The Comorbidity of Peripheral Arterial Disease Attenuates Complications During Primary Percutaneous Coronary Intervention in ST-Elevation Myocardial Infarction
- Volume 10 - Issue 8 - August 2013
- Posted on: 7/31/13
- 0 Comments
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Alaa Mabrouk Salem Omar, MD, PhD1, Toshiro Shinke, MD, PhD1, Hiromasa Otake, MD, PhD1, Osama Rifaie, MD, FSCAI2, Mohammed Abdel-Rahman, MD2, Hazem Khorshid, MD2, Masayuki Nakagawa, MD1, Takumi Inoue, MD1, Hirotoshi Hariki, MD1, Junya Shite, MD, PhD1, Ken-ichi Hirata, MD, PhD1
ABSTRACT: Background: In animal studies, chronic skeletal muscle ischemia induces myocardial remote ischemic preconditioning (RIPC). We hypothesized that a history of peripheral arterial disease (PAD) might attenuate complications during primary percutaneous coronary intervention (PCI) in patents with acute ST-elevation myocardial infarction (STEMI). Methods: Seventy-five STEMI patients (40 with PAD and 35 without PAD) were retrospectively studied. PAD was defined as ankle brachial index <0.9, or brachial ankle pulse wave velocity >1,800 cm/s. MI size and acute complications during PCI were compared. For patients without post-stenting coronary flow worsening, the difference between post-stenting and pre-stenting fluoroscopic frame count (∆FFC) was also compared. Results: Mean age was 68±12 years and 60 patients were males. Apart from greater age and more cases with hypertension in the PAD group, basic clinical and PCI data were similar. PAD patients had lower complications during PCI (20 vs 8, P=.001), lower peak CK-total (3,590±2,657 vs 2,035±1,353 IU/L, P=.003), and lower peak CK-MB (298±192 vs 185±129 IU/L, P=.021). For the 53 patients without coronary flow worsening, PAD patients had lower ∆FFC (-2.26±8.5, SE=1.94 vs -4.28±1.19, SE=2.20 frames, P=.035). Conclusion: Our observation study suggests that PAD attenuates complications during PCI and infarct size in patients with STEMI, probably by PAD-induced RIPC.
VASCULAR DISEASE MANAGEMENT 2013:10(8):E142-E151
Key words: myocardial infarction, peripheral vascular disease, percutaneous coronary intervention, reperfusion injury
One of the concerns in the acute setting of ST-elevation myocardial infarction (STEMI) is cardiac ischemia/reperfusion injury (IRI).1 Recently, ischemic preconditioning (IPC) was shown to attenuate IRI if brief ischemic insult followed by reperfusion was introduced before the development of index myocardial ischemia.2,3 It is also found that myocardial infarction (MI) size can be reduced if a brief period of ischemia was applied to a distant organ before myocardial ischemia, an extension of IPC that was called remote ischemic preconditioning (RIPC).4 Myocardial RIPC was found to occur after ischemia in a variety of remote tissues4,5 of which skeletal muscles attracted most interest, being accessible and manipulated without great clinical risk, and myocardial RIPC was shown to decrease MI size in animal studies.6,7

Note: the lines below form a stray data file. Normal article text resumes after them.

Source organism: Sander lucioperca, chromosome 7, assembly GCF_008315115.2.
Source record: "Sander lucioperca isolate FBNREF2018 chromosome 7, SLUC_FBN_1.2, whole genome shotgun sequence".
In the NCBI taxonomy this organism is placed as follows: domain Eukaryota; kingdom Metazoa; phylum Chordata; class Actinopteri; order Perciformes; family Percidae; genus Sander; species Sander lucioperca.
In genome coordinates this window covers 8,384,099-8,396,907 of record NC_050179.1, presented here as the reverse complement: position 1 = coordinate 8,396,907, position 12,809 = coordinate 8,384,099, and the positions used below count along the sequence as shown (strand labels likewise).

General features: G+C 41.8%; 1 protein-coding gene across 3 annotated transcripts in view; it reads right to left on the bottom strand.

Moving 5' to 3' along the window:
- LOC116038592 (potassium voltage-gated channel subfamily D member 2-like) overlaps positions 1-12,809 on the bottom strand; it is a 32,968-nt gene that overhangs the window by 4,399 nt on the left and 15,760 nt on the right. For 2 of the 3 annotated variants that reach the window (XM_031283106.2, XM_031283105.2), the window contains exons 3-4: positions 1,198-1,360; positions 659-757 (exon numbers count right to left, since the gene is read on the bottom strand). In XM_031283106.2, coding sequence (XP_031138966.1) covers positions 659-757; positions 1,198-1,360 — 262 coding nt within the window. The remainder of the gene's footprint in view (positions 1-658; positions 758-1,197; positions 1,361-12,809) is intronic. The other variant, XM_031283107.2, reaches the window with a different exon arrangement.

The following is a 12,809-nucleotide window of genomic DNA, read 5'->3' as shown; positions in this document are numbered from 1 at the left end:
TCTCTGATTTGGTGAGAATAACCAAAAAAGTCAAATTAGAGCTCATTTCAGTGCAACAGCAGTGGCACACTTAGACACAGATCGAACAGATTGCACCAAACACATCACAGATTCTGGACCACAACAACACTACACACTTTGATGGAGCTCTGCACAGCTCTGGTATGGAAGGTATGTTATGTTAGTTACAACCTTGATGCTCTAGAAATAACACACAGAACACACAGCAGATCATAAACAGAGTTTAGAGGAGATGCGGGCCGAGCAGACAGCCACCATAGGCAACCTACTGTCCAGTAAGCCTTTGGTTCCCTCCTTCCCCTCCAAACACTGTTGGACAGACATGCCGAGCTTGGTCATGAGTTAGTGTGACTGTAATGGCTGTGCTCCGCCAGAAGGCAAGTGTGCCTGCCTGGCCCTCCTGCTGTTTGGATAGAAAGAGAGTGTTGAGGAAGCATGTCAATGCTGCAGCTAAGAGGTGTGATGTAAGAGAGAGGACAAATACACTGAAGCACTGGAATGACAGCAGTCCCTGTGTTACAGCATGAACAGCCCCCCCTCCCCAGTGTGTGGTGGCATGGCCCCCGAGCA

Chronic skeletal muscle ischemia represents an exaggerated model of RIPC, which induces the formation of local collateral circulation.8,9 Animal studies have shown that chronic limb ischemia also induces coronary collateral circulation that was associated with smaller MI10,11 less inducible ventricular arrhythmia,12 and better coronary flow after MI.11
Peripheral arterial disease (PAD) is found in approximately 60% of patients with coronary artery disease (CAD).13 PAD increases the long-term risk among patients with CAD and predicts worse outcomes of acute coronary syndrome.14
Recent studies found that the presence of PAD, indicated by low ABI15-17 or high brachial ankle pulse wave velocity (baPWV) values,18-20 might lead to the elevation of the circulating levels of some anti-inflammatory, vasodilator, or angiogenesis-inducing substances, raising questions about whether PAD-induced chronic skeletal muscle ischemia could be a source of RIPC.
Accordingly, the purpose of our study was to test the hypothesis that patients presenting with STEMI associated with the comorbidity of PAD, suggested by abnormal ABI or baPWV values, have less complications during primary PCI.
We retrospectively reviewed our hospital database for patients who underwent primary PCI because of acute STEMI between April 2005 and December 2011. The study protocol was approved by the Institutional Review Board on Biochemichal Research at Kobe University Hospital, Kobe, Japan. Clinical, demographic, laboratory, and echocardiographic data, in addition to PCI reports and fluoroscopic runs, were reviewed from our local network server.
STEMI diagnosis was made if patients had ST elevation of 1 mm or more in 2 or more contagious leads associated with reciprocal ST-segment depression together with abnormally increasing cardiac enzymes.21 Patients were included if they had been tested for the presence of PAD by ABI and baPWV prior to STEMI-related admission or during their hospital stay.
Defining peripheral arterial disease
ABI and baPWV were measured using an automatic oscillometric device (Form PWV/ABI, BP-203RPE II, Omron Colin Co., Ltd.) as previously described.22,23 In our study, PAD was defined as ABI <0.924 or baPWV>1,800 cm/s25 on either or both limbs.
STEMI-related complications on presentation
Patients were classified to have complications on presentation if they presented with cardiopulmonary arrest (CPA), cardiogenic shock, or their occurrence before restoration of the culprit vessel flow (door-to-balloon window).